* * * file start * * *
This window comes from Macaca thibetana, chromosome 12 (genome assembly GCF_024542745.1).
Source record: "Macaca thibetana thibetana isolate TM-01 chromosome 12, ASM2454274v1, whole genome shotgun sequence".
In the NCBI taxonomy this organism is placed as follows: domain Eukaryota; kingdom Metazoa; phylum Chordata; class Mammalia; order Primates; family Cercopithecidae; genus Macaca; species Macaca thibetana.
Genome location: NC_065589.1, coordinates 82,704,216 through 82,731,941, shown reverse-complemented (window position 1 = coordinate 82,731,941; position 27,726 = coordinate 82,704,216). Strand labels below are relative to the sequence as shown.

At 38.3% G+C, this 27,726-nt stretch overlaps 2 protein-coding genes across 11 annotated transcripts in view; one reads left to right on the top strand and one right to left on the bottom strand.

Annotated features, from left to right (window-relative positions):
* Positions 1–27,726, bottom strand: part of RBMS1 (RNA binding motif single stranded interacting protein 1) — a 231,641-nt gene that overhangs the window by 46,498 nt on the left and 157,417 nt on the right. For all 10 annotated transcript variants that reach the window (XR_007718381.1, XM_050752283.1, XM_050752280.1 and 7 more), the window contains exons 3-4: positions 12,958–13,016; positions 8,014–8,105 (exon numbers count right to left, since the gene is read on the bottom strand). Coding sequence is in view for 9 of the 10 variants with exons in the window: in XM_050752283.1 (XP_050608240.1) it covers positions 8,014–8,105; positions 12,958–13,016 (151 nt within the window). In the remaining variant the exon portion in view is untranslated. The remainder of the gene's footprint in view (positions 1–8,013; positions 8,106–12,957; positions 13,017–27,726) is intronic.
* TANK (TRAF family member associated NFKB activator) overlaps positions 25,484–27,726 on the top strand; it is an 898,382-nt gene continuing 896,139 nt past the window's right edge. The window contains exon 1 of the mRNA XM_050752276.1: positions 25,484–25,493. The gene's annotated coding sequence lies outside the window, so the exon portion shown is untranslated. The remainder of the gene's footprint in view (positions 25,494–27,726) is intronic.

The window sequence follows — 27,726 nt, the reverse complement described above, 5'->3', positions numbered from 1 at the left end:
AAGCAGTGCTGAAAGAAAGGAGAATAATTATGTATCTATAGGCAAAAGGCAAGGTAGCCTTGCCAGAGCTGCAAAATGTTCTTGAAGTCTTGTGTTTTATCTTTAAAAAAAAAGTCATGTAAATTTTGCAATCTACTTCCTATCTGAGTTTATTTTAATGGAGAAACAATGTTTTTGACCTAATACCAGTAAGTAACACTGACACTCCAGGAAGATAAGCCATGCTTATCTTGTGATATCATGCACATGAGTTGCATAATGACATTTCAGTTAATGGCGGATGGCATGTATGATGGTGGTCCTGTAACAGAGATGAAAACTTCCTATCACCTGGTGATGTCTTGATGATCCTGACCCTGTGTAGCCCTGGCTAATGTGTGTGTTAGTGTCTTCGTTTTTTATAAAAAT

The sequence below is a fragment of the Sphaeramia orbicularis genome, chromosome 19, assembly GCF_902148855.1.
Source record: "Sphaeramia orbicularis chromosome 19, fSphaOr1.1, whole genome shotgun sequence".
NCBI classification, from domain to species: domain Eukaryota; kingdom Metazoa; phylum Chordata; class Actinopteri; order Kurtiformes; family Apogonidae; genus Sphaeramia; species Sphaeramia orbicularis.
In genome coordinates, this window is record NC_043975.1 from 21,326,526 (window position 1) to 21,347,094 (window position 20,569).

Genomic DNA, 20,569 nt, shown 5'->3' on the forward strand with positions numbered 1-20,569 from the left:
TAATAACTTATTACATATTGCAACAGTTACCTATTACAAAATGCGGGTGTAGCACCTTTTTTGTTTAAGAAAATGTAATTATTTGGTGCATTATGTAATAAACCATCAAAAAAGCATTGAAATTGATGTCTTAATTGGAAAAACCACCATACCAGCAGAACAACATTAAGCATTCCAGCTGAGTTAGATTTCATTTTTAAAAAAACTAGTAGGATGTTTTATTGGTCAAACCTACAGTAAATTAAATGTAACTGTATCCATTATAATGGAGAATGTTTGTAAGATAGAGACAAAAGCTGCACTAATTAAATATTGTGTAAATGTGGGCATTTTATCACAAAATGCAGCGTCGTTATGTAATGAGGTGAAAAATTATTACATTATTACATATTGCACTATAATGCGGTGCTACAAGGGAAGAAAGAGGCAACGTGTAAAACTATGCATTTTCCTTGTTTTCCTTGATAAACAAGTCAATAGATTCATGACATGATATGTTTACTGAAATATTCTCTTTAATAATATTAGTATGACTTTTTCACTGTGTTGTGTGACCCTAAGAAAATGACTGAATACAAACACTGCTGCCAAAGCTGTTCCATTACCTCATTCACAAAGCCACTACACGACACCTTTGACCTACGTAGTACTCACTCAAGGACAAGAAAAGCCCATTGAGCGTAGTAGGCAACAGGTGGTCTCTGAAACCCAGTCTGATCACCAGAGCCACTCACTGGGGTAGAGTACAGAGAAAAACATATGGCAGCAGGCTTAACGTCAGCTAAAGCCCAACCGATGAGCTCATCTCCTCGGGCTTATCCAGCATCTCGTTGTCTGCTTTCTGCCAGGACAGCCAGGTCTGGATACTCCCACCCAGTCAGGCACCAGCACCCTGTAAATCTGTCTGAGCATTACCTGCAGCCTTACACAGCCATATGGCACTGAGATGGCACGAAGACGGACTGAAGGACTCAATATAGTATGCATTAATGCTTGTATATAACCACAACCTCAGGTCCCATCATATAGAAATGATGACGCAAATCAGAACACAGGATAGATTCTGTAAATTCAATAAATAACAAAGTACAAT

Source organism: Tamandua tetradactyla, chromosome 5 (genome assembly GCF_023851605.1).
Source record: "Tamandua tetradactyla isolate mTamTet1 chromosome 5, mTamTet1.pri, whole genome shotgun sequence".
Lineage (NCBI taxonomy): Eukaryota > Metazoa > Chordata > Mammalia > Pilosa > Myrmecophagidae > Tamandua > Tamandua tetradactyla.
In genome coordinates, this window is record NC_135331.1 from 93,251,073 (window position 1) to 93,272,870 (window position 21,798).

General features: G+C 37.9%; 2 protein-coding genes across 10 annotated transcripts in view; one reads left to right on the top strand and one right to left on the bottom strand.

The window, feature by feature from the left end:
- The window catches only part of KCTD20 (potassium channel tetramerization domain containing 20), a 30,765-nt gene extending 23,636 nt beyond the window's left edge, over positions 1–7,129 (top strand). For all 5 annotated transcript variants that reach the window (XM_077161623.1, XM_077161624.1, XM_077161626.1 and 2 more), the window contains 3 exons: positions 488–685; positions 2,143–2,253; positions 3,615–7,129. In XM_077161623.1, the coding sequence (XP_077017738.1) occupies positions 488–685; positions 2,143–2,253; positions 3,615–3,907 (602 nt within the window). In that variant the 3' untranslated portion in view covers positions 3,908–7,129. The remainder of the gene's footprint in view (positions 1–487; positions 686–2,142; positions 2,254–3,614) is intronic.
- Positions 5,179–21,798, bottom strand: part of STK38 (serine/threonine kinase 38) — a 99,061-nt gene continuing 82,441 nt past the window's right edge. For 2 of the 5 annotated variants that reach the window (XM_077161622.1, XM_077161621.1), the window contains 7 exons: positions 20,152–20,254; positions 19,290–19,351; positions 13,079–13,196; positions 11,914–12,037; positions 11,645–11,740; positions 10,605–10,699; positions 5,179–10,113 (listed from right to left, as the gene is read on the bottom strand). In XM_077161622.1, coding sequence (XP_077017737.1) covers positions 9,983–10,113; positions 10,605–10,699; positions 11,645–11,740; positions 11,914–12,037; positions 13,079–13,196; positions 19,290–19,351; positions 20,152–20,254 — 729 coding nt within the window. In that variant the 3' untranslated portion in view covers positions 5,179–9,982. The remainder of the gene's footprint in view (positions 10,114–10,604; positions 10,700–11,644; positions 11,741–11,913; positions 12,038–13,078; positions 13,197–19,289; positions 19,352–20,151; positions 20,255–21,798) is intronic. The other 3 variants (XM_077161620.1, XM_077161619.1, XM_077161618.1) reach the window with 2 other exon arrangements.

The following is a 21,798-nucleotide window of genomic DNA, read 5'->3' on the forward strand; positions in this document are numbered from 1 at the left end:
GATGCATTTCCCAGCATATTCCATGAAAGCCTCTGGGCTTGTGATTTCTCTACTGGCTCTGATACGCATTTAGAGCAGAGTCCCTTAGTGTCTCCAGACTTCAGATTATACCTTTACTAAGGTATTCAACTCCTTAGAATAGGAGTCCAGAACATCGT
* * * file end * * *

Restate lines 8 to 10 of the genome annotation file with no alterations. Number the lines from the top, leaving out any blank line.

* TANK (TRAF family member associated NFKB activator) overlaps positions 25,484–27,726 on the top strand; it is an 898,382-nt gene continuing 896,139 nt past the window's right edge. The window contains exon 1 of the mRNA XM_050752276.1: positions 25,484–25,493. The gene's annotated coding sequence lies outside the window, so the exon portion shown is untranslated. The remainder of the gene's footprint in view (positions 25,494–27,726) is intronic.

The window sequence follows — 27,726 nt, the reverse complement described above, 5'->3', positions numbered from 1 at the left end:
AAGCAGTGCTGAAAGAAAGGAGAATAATTATGTATCTATAGGCAAAAGGCAAGGTAGCCTTGCCAGAGCTGCAAAATGTTCTTGAAGTCTTGTGTTTTATCTTTAAAAAAAAAGTCATGTAAATTTTGCAATCTACTTCCTATCTGAGTTTATTTTAATGGAGAAACAATGTTTTTGACCTAATACCAGTAAGTAACACTGACACTCCAGGAAGATAAGCCATGCTTATCTTGTGATATCATGCACATGAGTTGCATAATGACATTTCAGTTAATGGCGGATGGCATGTATGATGGTGGTCCTGTAACAGAGATGAAAACTTCCTATCACCTGGTGATGTCTTGATGATCCTGACCCTGTGTAGCCCTGGCTAATGTGTGTGTTAGTGTCTTCGTTTTTTATAAAAAT